This exercise is designed to stimulate thinking and discussion about how risks and costs are shared through mutual guarantee mechanisms used in microfinance. It illustrates that risks and costs are transferred to neighbors, friends, and the most economically active (but also poor) members of the community. Moreover, the lesson illustrates vividly how the risks and costs facing borrowers increases in an HIV/AIDS-affected environment, where households face extreme and often unanticipated changes in their financial capabilities and needs.
This training packet contains the following sections:
Section I provides a brief description of the Simulation: its structure, lessons, and required preparation.
Section II provides the trainer with important background information needed to prepare for the Simulation.
Section III describes how the Simulation is actually conducted: it outlines the facilitator tasks from start to finish, and provides a view of what happens in each round of play.
Section IV provides suggested information for the facilitator to use in introducing the Simulation, and then in leading a discussion after the Simulation ends.
Section V briefly describes modifications and extensions to the Simulation.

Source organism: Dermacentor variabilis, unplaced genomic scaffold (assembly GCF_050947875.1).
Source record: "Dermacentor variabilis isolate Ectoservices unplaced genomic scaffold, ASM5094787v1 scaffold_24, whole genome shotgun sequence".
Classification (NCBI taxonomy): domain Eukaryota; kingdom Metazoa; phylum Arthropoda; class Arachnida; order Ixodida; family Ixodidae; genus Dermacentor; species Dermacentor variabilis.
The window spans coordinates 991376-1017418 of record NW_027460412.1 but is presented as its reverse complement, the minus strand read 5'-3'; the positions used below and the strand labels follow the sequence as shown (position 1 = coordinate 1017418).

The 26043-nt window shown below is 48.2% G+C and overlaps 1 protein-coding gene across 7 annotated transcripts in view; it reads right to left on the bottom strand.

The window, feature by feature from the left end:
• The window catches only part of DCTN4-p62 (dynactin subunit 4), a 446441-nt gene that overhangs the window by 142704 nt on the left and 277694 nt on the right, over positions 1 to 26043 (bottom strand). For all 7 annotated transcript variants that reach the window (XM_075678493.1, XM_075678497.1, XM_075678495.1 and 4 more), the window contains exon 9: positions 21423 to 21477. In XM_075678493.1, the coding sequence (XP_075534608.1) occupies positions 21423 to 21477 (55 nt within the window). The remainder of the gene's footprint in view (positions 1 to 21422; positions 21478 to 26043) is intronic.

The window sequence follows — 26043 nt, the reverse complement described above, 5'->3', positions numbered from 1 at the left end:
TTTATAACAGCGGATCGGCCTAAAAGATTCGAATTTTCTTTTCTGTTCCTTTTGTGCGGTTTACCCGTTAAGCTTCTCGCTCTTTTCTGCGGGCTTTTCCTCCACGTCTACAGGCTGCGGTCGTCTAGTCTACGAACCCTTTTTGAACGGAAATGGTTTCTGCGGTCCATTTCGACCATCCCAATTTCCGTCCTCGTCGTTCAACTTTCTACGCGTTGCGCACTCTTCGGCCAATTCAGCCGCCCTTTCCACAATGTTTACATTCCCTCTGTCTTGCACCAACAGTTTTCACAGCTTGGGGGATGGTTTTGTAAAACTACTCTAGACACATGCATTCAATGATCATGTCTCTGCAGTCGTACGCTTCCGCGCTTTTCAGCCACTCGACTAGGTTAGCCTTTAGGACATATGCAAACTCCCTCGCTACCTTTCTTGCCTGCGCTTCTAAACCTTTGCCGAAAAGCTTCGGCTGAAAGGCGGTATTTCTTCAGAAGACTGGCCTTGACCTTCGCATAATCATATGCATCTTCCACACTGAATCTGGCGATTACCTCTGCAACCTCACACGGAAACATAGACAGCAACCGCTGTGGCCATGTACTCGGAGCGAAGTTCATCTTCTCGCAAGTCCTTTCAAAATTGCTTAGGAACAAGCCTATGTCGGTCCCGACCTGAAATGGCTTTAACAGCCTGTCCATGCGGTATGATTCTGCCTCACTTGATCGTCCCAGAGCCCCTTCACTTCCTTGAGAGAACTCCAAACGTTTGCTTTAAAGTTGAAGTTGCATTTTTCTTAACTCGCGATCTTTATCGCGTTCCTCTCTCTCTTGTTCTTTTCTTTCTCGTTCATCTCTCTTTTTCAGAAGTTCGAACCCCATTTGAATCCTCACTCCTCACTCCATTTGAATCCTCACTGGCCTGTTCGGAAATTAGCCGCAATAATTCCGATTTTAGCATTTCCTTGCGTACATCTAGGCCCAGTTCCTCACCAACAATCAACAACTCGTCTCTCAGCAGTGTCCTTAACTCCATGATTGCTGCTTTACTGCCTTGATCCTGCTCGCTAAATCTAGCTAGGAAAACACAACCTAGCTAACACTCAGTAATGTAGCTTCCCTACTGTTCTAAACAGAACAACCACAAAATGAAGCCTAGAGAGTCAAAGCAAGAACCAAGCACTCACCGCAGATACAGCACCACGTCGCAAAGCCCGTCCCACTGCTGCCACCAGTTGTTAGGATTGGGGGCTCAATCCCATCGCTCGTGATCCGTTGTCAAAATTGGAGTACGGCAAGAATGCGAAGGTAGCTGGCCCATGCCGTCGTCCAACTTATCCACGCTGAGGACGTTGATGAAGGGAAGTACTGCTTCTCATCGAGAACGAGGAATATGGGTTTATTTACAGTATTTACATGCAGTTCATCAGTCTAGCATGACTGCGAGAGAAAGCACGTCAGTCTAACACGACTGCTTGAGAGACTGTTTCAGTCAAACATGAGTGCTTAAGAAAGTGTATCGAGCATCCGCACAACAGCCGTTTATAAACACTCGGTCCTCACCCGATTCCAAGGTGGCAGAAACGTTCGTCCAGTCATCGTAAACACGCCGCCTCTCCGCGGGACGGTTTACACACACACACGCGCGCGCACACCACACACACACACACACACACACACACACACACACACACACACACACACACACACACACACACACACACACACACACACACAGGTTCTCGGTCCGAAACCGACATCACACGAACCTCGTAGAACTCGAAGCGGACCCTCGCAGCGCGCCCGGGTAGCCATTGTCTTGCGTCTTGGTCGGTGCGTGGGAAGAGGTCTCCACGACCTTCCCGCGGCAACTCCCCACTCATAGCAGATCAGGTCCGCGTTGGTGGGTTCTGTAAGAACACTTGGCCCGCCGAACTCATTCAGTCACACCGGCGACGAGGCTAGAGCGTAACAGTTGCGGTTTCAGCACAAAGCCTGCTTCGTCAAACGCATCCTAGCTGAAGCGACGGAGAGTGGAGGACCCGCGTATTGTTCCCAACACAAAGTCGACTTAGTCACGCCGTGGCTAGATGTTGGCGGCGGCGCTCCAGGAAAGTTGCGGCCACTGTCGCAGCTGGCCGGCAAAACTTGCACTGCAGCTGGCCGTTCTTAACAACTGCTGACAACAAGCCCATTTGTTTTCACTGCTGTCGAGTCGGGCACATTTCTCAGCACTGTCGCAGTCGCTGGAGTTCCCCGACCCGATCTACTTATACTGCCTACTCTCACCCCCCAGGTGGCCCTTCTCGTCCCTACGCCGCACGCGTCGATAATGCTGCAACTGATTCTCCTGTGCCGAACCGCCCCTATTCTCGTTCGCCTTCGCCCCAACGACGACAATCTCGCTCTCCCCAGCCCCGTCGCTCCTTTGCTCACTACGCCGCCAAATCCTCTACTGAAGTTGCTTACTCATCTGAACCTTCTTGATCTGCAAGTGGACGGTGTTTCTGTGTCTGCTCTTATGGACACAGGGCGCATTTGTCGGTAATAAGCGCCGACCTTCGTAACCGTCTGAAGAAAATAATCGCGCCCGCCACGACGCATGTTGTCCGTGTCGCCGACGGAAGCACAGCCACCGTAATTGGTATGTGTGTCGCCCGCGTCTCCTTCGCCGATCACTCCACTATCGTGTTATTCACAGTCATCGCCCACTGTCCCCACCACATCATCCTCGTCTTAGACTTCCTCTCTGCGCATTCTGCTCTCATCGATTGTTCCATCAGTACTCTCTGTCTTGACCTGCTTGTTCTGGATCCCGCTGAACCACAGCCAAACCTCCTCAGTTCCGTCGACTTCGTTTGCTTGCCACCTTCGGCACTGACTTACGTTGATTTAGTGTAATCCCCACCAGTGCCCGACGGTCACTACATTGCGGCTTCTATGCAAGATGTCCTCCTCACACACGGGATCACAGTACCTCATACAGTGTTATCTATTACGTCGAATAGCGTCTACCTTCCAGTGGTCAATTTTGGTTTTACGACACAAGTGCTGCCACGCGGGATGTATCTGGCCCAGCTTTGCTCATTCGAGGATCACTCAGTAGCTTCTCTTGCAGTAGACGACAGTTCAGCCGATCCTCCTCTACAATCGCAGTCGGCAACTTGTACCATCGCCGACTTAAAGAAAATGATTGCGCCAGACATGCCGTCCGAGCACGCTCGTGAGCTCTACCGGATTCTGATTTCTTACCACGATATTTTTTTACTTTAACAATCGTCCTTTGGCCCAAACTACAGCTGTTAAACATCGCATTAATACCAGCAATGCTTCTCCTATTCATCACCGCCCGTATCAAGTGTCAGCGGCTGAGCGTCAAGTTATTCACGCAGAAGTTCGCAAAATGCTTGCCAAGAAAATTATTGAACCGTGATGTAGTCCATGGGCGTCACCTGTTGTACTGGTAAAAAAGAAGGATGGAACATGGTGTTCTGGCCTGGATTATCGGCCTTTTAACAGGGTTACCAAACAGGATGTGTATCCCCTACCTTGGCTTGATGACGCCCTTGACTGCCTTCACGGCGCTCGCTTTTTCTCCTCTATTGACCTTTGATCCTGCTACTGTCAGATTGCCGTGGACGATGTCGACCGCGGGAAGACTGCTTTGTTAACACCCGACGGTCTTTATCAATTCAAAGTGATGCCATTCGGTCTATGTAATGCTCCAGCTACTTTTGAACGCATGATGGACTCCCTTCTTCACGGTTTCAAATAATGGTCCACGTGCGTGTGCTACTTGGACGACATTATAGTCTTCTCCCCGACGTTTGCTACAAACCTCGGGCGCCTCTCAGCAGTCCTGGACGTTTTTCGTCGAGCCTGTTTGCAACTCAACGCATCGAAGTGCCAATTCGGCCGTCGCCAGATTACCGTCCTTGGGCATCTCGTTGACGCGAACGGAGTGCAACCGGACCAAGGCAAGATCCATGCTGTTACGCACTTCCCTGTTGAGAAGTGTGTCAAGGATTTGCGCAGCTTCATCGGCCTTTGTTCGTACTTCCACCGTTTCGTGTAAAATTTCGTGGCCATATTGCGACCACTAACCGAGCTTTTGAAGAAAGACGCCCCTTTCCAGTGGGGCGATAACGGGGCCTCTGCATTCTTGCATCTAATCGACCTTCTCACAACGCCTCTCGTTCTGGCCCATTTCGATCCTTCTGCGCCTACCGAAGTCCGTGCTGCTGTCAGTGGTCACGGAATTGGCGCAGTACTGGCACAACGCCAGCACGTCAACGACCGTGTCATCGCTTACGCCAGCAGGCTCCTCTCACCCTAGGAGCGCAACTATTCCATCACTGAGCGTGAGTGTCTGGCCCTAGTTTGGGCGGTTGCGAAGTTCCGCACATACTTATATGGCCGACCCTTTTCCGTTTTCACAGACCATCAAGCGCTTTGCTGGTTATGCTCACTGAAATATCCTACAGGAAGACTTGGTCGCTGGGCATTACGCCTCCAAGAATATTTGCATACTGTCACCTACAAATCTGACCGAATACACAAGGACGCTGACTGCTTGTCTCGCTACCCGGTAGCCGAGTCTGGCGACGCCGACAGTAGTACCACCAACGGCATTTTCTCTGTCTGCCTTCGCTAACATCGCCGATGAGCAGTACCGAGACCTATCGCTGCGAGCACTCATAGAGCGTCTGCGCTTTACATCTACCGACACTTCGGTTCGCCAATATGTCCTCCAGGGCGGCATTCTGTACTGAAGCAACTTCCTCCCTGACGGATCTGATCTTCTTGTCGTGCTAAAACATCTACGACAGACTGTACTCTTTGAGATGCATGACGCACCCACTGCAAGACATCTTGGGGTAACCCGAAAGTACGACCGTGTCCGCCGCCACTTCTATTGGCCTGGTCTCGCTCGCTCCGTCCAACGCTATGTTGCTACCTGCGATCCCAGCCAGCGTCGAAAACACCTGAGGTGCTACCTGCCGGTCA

Section VI provides the “hardware” for the Simulation: instructions in preparing player envelopes, scripts for each part in the simulation, money templates needed to create the player envelopes, and the master math worksheet.
- Author/editor:Special Unit for Microfinance (SUM) United Nations Capital Development Fund (UNCDF) and USAID Microenterprise Best Practices (MBP) Project
- Type Document
- Year of publication2001
- Keywords Agricultural Risk, Hiv/Aids, Microfinance Policy
- File training simulation
Anyone who chooses to invest in a business activity knows that the outcome of his or her enterprise is affected by risks. Investment decisions always involve expectations about future prices, costs, yields and other factors, which may or may not come to fruition. People vary in their ability to cope with poor outcomes. If a business makes losses it becomes difficult to meet family needs and may lead to a reduction in the capital available to continue the business. This effect is much more marked when borrowed capital is used to run the business.
This book shows people how to identify the main sources of risk to which they are exposed and how they can reduce that exposure, for example by adopting good husbandry practices or gathering market information to improve sales and prices. Financial risks can be reduced by asking “what if..?” questions and assessing the effect of different yields and prices on a cash flow plan.
The book goes on to explain the role of insurance in helping people overcome the effects of more devastating losses. The language and principles of insurance are explained and examples of mutual and commercial schemes are described. The final section introduces people to the idea of developing a risk management strategy and when insurance might form part of that strategy. A checklist of questions to ask when considering an insurance policy is included at the end.
- Author/editor:Jennifer Heney / FAO
- Type Training guide
- Year of publication2012
- Keywords Agricultural Risk, Insurance, Risk Management
- File book 5: explaining how to manage risk